Wednesday, October 18, 2017

Author Archives: Stephen A. Mitchell

Continuity: Folklore’s Problem Child?


Abstract: : This essay examines the role of continuity in the study of medieval Northern popular cultural. Among other issues, it questions: the nature of continuity as a concept; the roles “tradition” and “continuity” have played in the development of folklore studies historically (e.g. Finnish Historical-Geographic Method, the “superorganic”) and their value today in relation […]

Odin, Magic, and a Swedish Trial from 1484


If we are to believe any number of histories, spiritual life in medieval Scandinavia, and especially the conversion to Christianity, is readily summarized: paganism collapsed against Christian conversion efforts in dramatic fashion at a meeting of the Alþing, or when a missionary bore hot iron, or an exiled king had a deep religious experience, or […]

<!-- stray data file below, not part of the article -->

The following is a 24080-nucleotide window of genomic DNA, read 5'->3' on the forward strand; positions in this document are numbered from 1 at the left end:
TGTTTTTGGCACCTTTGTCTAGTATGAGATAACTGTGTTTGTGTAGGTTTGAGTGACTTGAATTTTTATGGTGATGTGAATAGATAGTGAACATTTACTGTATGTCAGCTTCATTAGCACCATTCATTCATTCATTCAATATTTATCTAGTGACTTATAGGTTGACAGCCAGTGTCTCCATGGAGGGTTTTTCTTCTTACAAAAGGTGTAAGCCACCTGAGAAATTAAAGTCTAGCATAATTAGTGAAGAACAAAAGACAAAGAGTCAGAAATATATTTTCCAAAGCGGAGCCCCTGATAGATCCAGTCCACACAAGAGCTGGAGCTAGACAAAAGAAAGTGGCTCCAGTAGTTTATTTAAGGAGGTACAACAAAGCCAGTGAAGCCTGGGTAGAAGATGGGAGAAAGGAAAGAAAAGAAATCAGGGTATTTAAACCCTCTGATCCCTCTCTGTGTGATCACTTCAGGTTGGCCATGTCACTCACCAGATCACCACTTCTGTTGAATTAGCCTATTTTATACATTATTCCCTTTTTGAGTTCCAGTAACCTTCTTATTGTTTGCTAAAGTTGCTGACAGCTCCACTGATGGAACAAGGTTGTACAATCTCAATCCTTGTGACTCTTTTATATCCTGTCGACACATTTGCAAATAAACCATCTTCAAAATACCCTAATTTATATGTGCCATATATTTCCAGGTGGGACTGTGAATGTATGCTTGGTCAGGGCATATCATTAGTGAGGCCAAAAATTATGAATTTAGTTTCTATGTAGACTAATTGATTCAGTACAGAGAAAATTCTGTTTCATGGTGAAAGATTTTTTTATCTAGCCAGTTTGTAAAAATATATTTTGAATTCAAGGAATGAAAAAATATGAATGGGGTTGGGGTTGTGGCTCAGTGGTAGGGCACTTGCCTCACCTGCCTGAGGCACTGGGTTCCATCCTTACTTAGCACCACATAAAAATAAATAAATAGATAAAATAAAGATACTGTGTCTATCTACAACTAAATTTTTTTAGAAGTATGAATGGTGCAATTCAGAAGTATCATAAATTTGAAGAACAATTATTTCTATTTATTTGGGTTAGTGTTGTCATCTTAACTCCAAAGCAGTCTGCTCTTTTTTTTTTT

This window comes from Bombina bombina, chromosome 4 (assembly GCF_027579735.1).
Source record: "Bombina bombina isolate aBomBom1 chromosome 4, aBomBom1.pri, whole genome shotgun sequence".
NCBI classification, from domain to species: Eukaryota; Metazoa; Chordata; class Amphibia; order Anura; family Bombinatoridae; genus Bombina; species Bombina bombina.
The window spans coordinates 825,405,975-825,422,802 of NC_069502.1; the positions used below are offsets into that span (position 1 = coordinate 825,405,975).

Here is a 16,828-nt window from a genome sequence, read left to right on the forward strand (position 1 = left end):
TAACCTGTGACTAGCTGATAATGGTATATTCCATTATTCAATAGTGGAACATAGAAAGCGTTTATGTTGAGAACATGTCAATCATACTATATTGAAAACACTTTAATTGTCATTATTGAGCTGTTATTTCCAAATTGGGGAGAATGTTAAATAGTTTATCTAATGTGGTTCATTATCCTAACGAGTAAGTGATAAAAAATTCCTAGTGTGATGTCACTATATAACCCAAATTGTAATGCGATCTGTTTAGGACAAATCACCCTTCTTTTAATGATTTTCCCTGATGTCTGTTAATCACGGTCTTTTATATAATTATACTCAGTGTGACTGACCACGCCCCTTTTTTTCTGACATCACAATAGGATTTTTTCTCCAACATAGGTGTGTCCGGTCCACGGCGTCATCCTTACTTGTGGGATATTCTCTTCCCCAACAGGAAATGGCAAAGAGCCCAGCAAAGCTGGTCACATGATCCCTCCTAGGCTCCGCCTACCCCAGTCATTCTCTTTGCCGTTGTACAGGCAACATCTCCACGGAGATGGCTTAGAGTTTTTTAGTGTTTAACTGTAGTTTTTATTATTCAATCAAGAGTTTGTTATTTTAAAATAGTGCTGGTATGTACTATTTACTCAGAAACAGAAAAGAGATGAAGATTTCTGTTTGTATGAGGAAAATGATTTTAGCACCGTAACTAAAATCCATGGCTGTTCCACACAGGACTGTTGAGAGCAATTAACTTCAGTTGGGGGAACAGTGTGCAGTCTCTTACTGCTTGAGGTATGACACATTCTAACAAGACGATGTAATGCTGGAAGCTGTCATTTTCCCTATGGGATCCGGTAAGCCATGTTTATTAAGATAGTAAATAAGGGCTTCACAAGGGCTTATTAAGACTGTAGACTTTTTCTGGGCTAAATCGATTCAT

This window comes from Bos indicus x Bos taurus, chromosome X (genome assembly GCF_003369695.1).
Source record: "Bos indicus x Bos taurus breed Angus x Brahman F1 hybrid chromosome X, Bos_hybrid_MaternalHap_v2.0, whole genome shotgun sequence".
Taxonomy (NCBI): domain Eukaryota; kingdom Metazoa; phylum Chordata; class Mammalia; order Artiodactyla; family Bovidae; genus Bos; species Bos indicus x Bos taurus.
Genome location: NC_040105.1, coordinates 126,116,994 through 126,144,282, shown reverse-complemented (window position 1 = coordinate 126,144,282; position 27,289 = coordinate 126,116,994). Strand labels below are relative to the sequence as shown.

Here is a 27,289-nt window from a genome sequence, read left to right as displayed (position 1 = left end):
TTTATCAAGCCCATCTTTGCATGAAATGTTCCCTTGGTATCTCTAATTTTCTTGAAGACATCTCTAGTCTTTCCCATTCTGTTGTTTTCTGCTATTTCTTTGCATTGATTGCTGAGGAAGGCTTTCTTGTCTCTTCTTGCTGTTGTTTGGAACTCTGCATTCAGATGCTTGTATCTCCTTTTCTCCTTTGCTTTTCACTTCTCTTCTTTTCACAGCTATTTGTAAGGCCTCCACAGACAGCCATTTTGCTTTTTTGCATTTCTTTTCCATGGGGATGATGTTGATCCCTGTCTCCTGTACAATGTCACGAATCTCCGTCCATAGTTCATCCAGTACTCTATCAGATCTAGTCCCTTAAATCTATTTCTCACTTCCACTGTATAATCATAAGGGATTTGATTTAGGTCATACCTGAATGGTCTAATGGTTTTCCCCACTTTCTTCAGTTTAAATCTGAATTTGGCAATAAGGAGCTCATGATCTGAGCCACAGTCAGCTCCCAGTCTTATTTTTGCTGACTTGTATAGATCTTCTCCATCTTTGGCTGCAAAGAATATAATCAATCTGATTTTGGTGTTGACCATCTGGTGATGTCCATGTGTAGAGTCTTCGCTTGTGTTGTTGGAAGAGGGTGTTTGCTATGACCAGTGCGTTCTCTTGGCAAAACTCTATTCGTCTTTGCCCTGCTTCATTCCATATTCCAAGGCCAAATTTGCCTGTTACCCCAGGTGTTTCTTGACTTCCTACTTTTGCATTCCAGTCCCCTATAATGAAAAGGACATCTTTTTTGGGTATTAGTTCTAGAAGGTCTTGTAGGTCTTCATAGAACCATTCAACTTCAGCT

Heroic Legend and Onomastics: Hálfs saga, the Hildebrandslied and the Listerby Stones


Several years ago, Gregory Nagy, referring to epic heroes from Greek, Indian, Hittite and other traditions, commented, “These constructs – let us call them simply ‘characters’ for the moment – are in some ways radically dissimilar from each other. Even within a single tradition like Homeric poetry, heroes like Achilles and Odysseus seem worlds apart. […]

Skírnir’s Other Journey: The Riddle of Gleipnir


För scírnis-the eddic poem in which Freyr acquires Gerðr as a mate through the help of Skírnir, his skóveinn ´messanger´-plays a central role in our understanding of early nordic culture. So much so, in fact, that a great body of secondary literature has developed around it, encompassing virtually all theoreteical approaches to myth: Solar, ritual, […]